Wednesday, January 15, 2014

guilty pleasures: Teen Mom.

I have something to admit to you.

I am not the sophisticated individual you think I am. (Did you ever believe that? On the off change that you did, I’m about to smash your illusions.) I have a secret – a shameful secret that only a few of my closest friends know. But it’s time for me to admit to the world that I have a problem.

I watch Teen Mom.

MTV lured me in with 16 and Pregnant, which is exactly what it sounds like: it’s a reality show about pregnant teenagers. Each show was an hour-long peek into these teenagers’ lives, and there was a pretty basic formula: teen gets pregnant + teen is sure she’ll be with her skeezy boyfriend forever + parents do not approve of skeezy boyfriend + teen haves baby and discovers taking care of it is harder than she thought + skeezy boyfriend flakes out + teen is left all alone with a baby + teen drops out of school and laments for her lost youth.

Every now and again, you’d have an anomaly: the baby daddy would actually stick around, or the teen would go back to school and graduate. More often than not, though, they would end up sad, alone, and plus one baby.

Teen Mom spawned (ha!) from 16 and Pregnant: MTV chose four of the twelve-ish teens to feature on their own spin-off show. The viewing audience got to see what it was like to be a teenager trying to raise a baby and all the (inevitable) drama that comes with it. Teen Mom has since been followed with Teen Mom 2 and 3, but it was the original that sucked me in.

So why did I watch? Honestly, I’m not quite sure. I started watching around the time I moved to Minneapolis. I lived in a tiny studio apartment/former garage, and I worked three part-time jobs so I could pay rent/eat/complete my unpaid internship at the art museum. I was barely eking by, but Teen Mom showed me that it could always be worse: at least I wasn’t living in a studio apartment with three part time jobs with a baby while trying to finish high school. Sure puts things in perspective.

I also watched because their lives were so different than mine. They were going through things I will never experience – “never” is a strong word, but I can confidently say that I will never be a teen mom (because I’m 26) and I will never have to try and raise a baby while in high school (because high school is far behind me).

I kept Teen Mom a secret for months – James didn’t even know I watched it, and we lived in the tiny studio together. The first time I admitted that I watched Teen Mom was to one of my fellow interns (who shall remain nameless just in case she doesn’t want the world to know that she watches Teen Mom). I don’t remember how it came up, but it was a “you watch Teen Mom? I watch Teen Mom!” moment. We bonded instantly.

We watched Teen Mom and Teen Mom 2, and we compared notes after each show. We were always amazed at the amount of screaming and cursing, and we shook our heads at some of these girls who just couldn’t let go of the deadbeat dads.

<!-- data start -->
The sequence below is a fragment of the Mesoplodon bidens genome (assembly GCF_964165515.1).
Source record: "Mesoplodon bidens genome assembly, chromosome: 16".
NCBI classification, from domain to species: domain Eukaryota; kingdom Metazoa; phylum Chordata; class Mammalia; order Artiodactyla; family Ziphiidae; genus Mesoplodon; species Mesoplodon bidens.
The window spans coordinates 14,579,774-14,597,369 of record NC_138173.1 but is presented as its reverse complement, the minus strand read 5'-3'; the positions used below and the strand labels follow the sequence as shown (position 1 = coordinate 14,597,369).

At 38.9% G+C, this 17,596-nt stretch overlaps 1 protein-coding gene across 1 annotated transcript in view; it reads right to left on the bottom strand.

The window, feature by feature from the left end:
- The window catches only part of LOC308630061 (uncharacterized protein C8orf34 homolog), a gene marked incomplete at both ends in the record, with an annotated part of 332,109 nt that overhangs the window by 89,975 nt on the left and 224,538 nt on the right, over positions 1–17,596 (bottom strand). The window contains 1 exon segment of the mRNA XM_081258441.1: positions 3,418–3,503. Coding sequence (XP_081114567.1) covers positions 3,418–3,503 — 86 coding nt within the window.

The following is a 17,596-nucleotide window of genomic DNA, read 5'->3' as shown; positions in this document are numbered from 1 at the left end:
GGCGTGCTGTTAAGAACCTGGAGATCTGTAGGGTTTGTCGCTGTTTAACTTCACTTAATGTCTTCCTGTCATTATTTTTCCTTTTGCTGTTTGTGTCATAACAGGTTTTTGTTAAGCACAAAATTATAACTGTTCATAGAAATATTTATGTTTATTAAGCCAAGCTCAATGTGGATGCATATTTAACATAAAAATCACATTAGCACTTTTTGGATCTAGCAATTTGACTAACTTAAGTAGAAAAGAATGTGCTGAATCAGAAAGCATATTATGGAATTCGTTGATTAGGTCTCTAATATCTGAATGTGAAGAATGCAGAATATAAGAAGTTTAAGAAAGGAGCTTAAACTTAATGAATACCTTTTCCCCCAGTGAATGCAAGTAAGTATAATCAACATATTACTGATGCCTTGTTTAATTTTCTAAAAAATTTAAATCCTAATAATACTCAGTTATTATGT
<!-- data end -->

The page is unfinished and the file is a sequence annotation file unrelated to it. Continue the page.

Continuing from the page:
What made Teen Mom 2 especially interesting to us is that one of the teen moms lived in Sioux Falls. My friend’s dad lived in Sioux Falls, so she was also familiar with the area. It was always fun when we recognized the place where the SD teen mom was eating or what part of town she was in. One day, my friend was visiting her dad when they noticed a film crew at one of the houses down the street – turns out that the teen mom and my friend’s dad were practically neighbors! Small world.

We knew that the teen moms had to be getting paid to be on the show, but it became significantly less fun to watch when all their money started showing. At the beginning of each Teen Mom series, you saw the real struggles: how to pay for diapers, what to do with the baby when you have to get a job, how to manage going back to school, how much to rely on your parents, etcetera. However, when the money rolled in, all you saw were the teen moms fighting with their baby daddies and whining about they never get to go out (but go out all the time anyway). They were no longer typical teen moms – they were buying fancy cars, living in huge apartments, getting boob jobs and elaborate tattoos… and almost none of them even held a part-time job. A couple of them started to go to college, but some dropped out – it could just be MTV’s editing, but it seemed the drop-outs left school because they just didn’t feel like putting in the work.

This is where MTV caught some flak for Teen Mom. Its critics argued that it made teen motherhood look too easy. I wouldn’t say it looked easy – as someone who doesn’t have the foggiest idea of how to deal with children, any interaction at all with a baby qualifies as hard work in my book – but it certainly wasn’t a realistic portrayal of what it’s like to have a baby when you’re a teenager. Your average teen mom isn’t going to be able to hop in her brand new BMW and eat out all the time and pay hundreds of dollars for her back tattoo – but that’s exactly what the MTV teen moms were doing. Their personal lives were still a mess – two of them spent time in jail/rehab, one of them got divorced six months after she got married, etc – but the real-life financial problems had all but vanished.

The original Teen Mom has reached its end, and I’m not sure what the fate of Teen Mom 2 will be. If they come out with another season of Teen Mom 2, honestly, I’ll probably watch it – if only to see what places I recognize in the Sioux Falls teen mom’s segments. I started to watch Teen Mom 3, but those teen moms are the whiniest bunch to emerge from MTV’s schedule, so it didn’t take me long to give up on them. Even I have standards.

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